Tag Archives: environmental

See No Evil…. in Wyoming

Under statutes just signed into law by the governor, if you discover an environmental disaster in Wyoming you are required by law to keep it to yourself.  According to legal experts, the statutes which make it a crime to “collect resource data” from any “open land,” are clearly unconstitutional and interfere with the purposes of federal environmental laws by making it impossible for citizens to collect the information necessary to bring an environmental enforcement action.  The law defines the word ‘collect’ as any method to preserve information in any form, including taking a photograph so long as the person gathering the information intends to submit it to a federal or state agency.

Read how politics are being used to suspend free speech and circumvent the Clean Water Act via Slate http://www.slate.com/articles/health_and_science/science/2015/05/wyoming_law_against_data_collection_protecting_ranchers_by_ignoring_the.html

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Rotenone? 1952 Called Again and Wants Its Species Management Strategy Back

Native Frog dies from Rotenone Poisoning
The latest plan to ‘restore’ using poison has found its way to public comment this week as officials from Montana and Wyoming request feedback on the draft environmental assessment for the Soda Butte Creek drainage by June 13.  Readers who care about Yellowstone National Park or these important headwaters will want to learn more about this outdated practice of using poison to clear-cut the aquatic biota in order to stock a trout monoculture reared in hatcheries.  See www.stopriverkilling.org

Those wishing to share written comments Jason.rhoten@gmail.com Montana Fish, Wildlife and Parks, 2300 Lake Elmo Drive, Billings MT 59105 and to Susan Stresser comments-rocky-mountain-shoshone@fs.fed.us , Wapiti Ranger District, 203A Yellowstone Ave, Cody WY 82412

Questions regarding the environmental risks and efficacy of these practices may be directed to Ken Frazer 406-247-2961 and Jason Rhoten 406-328-6160 Read More http://billingsgazette.com/lifestyles/recreation/article_80b78340-526d-5bdc-a716-7054e8dbb0c9.html

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Wetland, Stream, Species – State of the Markets

State of the Market Technical Memo - THI Internal 20150223_Page_1The NEW comprehensive State of the Markets report for Wetland, Stream and Species Conservation Banking shows ecosystem market trends,  regional breakdowns, credit transactions, permitting trends and more for this fast-growing industry.  The low-cost, high-value report provides more than 30 charts, graphs and maps detailing the mitigation and conservation banking industry across the U.S. through 2014. See Report Details> State of the Market Specifications.

“An up-to-date, valuable and comprehensive tool for anyone in the mitigation and/or conservation banking business.” – Rich Mogensen, Mogensen Mitigation

And for those looking to move their work to a new level, this latest report has been released with a FREE fully interactive 30-day DEMO for www.ecobluanalyst.com enabling you to drill down on any of the various markets or even explore emerging market-based conservation opportunities.  See > Top Ten Reasons for Using EcoBlu Analyst.  This bundled report AND data capability is unlike anything else in the space today and available for your immediate download and use. >Subscribe

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Smaller Environmental Footprints Spell Profit for Businesses

Dan Upham from Environmental Defense Fund writes recently that environmental progress may come in many forms, “from grassroots political action to international emissions reduction targets. But if you want to make major changes on a grand scale in a relatively short amount of time,”  he says “the marketplace offers some attractive possibilities.”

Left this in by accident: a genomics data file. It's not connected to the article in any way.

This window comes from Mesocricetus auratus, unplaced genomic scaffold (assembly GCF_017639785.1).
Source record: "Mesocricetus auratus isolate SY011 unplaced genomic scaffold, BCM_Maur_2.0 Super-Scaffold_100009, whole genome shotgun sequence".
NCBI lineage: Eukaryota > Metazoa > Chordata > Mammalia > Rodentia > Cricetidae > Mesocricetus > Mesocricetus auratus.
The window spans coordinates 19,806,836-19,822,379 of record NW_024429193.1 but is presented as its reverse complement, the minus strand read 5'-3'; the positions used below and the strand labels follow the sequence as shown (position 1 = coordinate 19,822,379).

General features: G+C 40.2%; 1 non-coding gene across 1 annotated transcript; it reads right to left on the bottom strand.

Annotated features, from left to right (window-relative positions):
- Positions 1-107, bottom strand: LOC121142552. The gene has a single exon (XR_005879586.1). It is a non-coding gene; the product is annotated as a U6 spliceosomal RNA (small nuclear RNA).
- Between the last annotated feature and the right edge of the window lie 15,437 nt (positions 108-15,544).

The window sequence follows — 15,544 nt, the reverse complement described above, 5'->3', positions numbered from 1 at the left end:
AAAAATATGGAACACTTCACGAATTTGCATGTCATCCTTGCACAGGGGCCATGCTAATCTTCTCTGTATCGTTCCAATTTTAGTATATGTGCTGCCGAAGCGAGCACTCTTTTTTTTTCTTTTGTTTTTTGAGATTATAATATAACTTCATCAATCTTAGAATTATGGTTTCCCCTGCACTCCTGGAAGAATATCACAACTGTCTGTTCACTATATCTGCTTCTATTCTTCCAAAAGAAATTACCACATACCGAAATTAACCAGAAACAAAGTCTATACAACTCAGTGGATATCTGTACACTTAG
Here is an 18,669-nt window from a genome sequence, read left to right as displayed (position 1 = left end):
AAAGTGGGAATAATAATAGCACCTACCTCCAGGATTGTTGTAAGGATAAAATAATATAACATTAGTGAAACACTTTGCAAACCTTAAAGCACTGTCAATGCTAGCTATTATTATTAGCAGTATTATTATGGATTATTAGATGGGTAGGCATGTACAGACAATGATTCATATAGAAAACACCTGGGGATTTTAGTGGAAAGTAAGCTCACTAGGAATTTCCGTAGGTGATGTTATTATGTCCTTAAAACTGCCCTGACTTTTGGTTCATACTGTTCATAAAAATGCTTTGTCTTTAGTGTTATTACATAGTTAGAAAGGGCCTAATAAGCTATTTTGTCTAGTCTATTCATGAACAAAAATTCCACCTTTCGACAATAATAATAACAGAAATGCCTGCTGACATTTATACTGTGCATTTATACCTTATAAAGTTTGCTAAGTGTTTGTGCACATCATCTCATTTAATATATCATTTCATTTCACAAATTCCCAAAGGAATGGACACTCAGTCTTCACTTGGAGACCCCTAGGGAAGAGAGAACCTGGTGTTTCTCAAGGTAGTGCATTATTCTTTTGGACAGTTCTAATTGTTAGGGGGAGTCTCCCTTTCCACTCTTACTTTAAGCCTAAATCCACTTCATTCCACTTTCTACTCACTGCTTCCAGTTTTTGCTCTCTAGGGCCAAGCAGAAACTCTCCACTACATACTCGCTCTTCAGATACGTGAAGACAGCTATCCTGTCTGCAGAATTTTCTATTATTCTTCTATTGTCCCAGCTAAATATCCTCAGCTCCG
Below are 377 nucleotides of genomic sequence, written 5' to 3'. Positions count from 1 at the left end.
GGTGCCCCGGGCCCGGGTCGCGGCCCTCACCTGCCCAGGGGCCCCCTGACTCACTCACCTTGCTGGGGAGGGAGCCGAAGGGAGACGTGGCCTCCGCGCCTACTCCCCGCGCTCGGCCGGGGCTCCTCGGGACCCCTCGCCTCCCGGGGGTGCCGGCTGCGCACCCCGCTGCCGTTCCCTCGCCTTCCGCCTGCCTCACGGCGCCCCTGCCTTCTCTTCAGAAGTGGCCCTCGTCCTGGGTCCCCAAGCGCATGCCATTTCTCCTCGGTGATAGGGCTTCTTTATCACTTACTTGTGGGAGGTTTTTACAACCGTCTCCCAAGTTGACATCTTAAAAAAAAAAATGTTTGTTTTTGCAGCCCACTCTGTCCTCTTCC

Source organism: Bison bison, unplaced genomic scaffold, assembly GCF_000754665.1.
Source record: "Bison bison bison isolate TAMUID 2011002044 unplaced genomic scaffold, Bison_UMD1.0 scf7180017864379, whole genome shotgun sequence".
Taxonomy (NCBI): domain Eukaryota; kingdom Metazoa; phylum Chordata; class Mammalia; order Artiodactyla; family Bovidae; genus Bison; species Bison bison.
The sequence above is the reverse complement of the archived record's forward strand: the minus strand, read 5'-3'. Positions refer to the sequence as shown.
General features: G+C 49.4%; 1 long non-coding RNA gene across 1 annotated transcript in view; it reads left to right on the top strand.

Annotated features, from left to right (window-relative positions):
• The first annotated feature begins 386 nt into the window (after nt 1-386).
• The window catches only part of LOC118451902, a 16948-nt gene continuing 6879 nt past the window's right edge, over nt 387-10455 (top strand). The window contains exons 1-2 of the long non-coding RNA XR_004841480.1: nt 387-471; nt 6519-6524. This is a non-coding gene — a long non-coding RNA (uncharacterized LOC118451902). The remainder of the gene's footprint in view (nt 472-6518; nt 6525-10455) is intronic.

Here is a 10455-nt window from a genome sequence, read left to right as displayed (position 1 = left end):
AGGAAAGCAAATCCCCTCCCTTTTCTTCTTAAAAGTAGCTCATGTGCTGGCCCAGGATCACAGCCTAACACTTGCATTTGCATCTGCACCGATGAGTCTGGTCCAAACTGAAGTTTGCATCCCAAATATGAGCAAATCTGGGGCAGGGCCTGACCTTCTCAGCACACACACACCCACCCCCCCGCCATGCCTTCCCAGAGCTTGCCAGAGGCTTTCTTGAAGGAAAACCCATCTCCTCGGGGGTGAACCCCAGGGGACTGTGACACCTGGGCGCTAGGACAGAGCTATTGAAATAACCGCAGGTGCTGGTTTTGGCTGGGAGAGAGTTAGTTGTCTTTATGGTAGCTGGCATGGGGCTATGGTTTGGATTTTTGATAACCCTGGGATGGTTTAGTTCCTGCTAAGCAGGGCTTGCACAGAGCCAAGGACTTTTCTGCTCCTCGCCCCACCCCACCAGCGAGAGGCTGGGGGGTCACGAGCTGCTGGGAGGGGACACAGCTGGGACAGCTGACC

Upham reminds us that “good for business” and “good for the environment” are not mutually exclusive terms, and calls the notion “an increasingly antiquated and false dichotomy.”  >Read more on companies reducing impacts via http://www.edf.org/blog/2014/09/10/smaller-environmental-footprints-spell-profits-businesses

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Economic Benefits Provided by Nature in the Chesapeake Bay

Ever wonder about the value of the Chesapeake Bay and its streams and wetlands? An analysis recently released by the Chesapeake Bay Foundation (CBF) finds that the economic benefits provided by nature in the Chesapeake Bay watershed will total $130 billion annually when the Chesapeake Clean Water Blueprint is fully implemented.

The peer-reviewed report, produced by economist Spencer Phillips and CBF Senior Scientist Dr. Beth McGee, compares the value of those benefits in 2009, the year before the Chesapeake Clean Water Blueprint began being implemented, to the benefits that can be expected as a result of fully implementing the Blueprint. >Read the Full Report via Chesapeake Bay Foundation

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Yvon Chouinard: Tear Down ‘Deadbeat’ Dams

A recent New York Times Opinion piece by Yvon Chouinard titled “Tear Down ‘Deadbeat’ Dams,” rightly questions the values and highlights the environmental risks associated with dams, underlining that the benefits “for water use, flood control and electricity – can now be met more effectively without continuing to choke entire watersheds.”

He goes on to say that: “Of the more than 80,000 dams listed by the federal government, more than 26,000 pose high or significant safety hazards. Many no longer serve any real purpose.” For Chouinard, an adventurer and founder of Patagonia, this has long been an important issue.  “I’ve been working to take down dams for most of my life.  The idea, once considered crazy, is gaining momentum.”  >Read On

 

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Benefits of Big Data for Environmental Management

In a recent interview with McKinsey’s Rik Kirkland, Fred Krupp of the Environmental Defense Fund points out that what gets measured, gets managed.  By serving markets increasingly interested in green goods and services, the advent of big data presents opportunities for businesses to improve their bottom line and the environment, he says.  >Read Full Story

http://www.mckinsey.com/insights/energy_resources_materials/fred_krupp_on_the_benefits_of_monitoring_resource_use?cid=ResourceRev-eml-alt-mkq-mck-oth-1404&utm_content=buffer83730&utm_medium=social&utm_source=linkedin.com&utm_campaign=buffer